Guy Consolmagno, S.J., director of the Vatican Observatory and president of the Vatican Observatory Foundation, has described the mission of the observatory as, in part, convincing the world that faith and science coexist and complement each other. As the keynote speaker at the online Seaver Spotlight event March 11, the former physics professor, who now leads one of the world’s oldest astronomical institutes, made a powerful case for religion’s place in our understanding of the cosmos, and of the integral role of science in religious practice. Seaver College’s signature program, hosted each semester and bringing together a mix of students, alumni, faculty, campus staff and university leaders, was cohosted by LMU Mission and Ministry.
In his presentation titled “Your God Is Too Small,” Consolmagno opened by quoting the early-19th-century British author and lay theologian G.K. Chesterton: “The earth is so very large, and the cosmos so very small. The cosmos is about the smallest hole that a man can hide his head in.” The point, Consolmagno said, is that the universe should be viewed, “not just intellectually but in our hearts,” as much larger than the picture most people hold in their heads.As he showed a telescopic image of a cluster of galaxies, Consolmagno explained: “Every one of those blotches of light are billions of stars with tens of billions of planets. And there are hundreds of billions of such galaxies that we can see. To be able to take that all in requires religion. And I maintain that to do science requires religion.”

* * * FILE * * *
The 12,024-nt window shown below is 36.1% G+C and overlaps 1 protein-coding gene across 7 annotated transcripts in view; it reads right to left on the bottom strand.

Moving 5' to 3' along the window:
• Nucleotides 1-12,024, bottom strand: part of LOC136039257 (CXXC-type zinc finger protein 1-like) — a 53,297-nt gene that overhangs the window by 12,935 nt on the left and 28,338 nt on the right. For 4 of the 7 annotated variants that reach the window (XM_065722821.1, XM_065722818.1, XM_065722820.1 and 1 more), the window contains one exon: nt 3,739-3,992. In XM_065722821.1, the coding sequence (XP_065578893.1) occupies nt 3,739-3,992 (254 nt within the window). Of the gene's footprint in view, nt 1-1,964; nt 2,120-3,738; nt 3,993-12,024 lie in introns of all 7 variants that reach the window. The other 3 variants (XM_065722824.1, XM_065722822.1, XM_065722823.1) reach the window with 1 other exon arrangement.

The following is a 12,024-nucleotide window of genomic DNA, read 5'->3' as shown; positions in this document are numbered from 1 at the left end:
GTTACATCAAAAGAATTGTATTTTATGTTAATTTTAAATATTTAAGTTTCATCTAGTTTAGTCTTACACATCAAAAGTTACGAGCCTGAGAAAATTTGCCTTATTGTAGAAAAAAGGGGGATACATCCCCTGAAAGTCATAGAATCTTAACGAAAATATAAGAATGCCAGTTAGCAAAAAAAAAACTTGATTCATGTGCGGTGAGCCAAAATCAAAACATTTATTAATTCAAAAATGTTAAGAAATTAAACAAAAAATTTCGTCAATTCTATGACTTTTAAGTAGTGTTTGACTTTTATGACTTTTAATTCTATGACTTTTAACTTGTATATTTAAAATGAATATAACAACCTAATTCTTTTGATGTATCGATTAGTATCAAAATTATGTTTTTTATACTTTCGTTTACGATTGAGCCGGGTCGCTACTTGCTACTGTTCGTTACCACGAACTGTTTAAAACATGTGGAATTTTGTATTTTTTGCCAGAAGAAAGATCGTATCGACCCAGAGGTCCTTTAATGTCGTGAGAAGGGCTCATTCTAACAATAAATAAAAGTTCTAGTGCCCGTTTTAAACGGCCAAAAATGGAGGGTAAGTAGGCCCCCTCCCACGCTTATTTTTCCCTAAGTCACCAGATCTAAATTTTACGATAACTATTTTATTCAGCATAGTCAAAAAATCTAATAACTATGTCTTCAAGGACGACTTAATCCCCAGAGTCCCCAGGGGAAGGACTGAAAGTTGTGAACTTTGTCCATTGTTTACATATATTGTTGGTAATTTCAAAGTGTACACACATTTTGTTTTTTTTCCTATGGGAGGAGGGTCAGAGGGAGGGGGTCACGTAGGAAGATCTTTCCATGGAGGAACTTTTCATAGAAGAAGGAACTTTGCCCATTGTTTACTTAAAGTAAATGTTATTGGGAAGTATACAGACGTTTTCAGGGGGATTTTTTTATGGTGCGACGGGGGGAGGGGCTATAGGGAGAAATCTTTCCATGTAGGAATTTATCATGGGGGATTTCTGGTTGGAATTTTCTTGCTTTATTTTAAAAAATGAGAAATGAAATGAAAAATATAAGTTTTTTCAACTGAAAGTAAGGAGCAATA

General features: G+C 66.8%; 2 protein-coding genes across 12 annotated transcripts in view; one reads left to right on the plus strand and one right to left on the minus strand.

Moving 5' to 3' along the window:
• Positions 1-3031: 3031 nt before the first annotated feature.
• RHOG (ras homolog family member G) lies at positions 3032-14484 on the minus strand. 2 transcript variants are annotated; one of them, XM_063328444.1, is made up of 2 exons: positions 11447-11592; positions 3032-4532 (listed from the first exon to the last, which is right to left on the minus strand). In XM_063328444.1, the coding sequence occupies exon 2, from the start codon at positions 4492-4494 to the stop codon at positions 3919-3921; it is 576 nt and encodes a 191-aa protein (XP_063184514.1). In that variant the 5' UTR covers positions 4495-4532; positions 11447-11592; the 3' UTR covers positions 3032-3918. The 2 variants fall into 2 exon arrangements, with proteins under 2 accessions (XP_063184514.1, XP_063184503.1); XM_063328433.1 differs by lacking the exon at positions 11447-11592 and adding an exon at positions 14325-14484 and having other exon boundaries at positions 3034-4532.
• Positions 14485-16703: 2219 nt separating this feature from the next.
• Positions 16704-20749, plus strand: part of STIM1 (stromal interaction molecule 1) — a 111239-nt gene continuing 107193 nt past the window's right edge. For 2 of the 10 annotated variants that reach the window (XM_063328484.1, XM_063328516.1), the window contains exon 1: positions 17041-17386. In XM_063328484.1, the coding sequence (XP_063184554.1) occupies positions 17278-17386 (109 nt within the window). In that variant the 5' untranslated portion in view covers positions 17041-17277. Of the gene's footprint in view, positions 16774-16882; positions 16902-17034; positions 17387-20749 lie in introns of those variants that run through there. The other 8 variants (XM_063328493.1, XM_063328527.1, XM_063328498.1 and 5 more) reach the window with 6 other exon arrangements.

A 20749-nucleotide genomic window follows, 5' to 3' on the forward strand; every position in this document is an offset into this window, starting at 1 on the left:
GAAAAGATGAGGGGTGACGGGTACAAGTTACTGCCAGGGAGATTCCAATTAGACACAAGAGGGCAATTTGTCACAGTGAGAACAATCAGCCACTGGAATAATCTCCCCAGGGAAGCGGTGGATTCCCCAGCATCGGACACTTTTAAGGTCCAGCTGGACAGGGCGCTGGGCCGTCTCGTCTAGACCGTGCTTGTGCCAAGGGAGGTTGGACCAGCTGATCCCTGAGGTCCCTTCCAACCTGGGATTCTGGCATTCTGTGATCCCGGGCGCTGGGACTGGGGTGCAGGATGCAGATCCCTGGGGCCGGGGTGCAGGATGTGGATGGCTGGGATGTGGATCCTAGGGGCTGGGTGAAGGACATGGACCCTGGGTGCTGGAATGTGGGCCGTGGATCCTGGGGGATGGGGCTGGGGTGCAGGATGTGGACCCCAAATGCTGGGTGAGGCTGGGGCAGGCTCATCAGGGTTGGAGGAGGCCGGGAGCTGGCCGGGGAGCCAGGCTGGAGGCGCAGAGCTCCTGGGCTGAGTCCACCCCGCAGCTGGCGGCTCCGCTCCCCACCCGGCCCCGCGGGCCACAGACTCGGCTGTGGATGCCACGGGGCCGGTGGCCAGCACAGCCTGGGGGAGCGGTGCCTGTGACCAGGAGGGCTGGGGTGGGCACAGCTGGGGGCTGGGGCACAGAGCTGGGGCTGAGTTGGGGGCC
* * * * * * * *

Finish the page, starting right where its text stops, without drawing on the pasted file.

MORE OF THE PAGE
“Every logical system has axioms — things you have to accept ahead of time before you can reason on them,” Consolmagno later said, before listing three axioms “found in one of the most important books for any scientist, the Book of Genesis”: The universe is real, it follows laws, and it is worth spending time getting to know it. Consolmagno noted that the climax of the creation story is the day of rest — “the day when we as human beings not only have to worry about filling our stomachs and keeping ourselves warm, but we are shown by God’s example that we also have to feed our souls … and that feeding our souls means looking at the universe and contemplating it, and contemplating the creator who made it so.
”Consolmagno argued that in formulating the universal laws of gravity, Newton could describe the path of an apple with a mathematical equation, but he could not explain why gravity existed — or the apple itself, and how its smell and taste can evoke powerful childhood memories.“
God made it and God found everything good,” Consolmagno concluded. “That’s the part missing from the scientific cosmology if you’re left only with equations. But in fact, that’s why we do the cosmology — because God made it, it’s a way of getting closer to God, and because this universe is good and beautiful…not just the sunset, but the equations that describe the sunset. It is only when we embrace cosmology with our entire soul, both our reason and our heart, that we actually can find God in that cosmology. And if you don’t use both, then your God is too small.”